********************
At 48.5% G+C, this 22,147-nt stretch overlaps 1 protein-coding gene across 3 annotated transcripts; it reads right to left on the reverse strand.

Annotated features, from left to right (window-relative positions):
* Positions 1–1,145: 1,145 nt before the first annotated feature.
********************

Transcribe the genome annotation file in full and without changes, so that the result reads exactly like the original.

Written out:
At 48.5% G+C, this 22,147-nt stretch overlaps 1 protein-coding gene across 3 annotated transcripts; it reads right to left on the reverse strand.

Annotated features, from left to right (window-relative positions):
* Positions 1–1,145: 1,145 nt before the first annotated feature.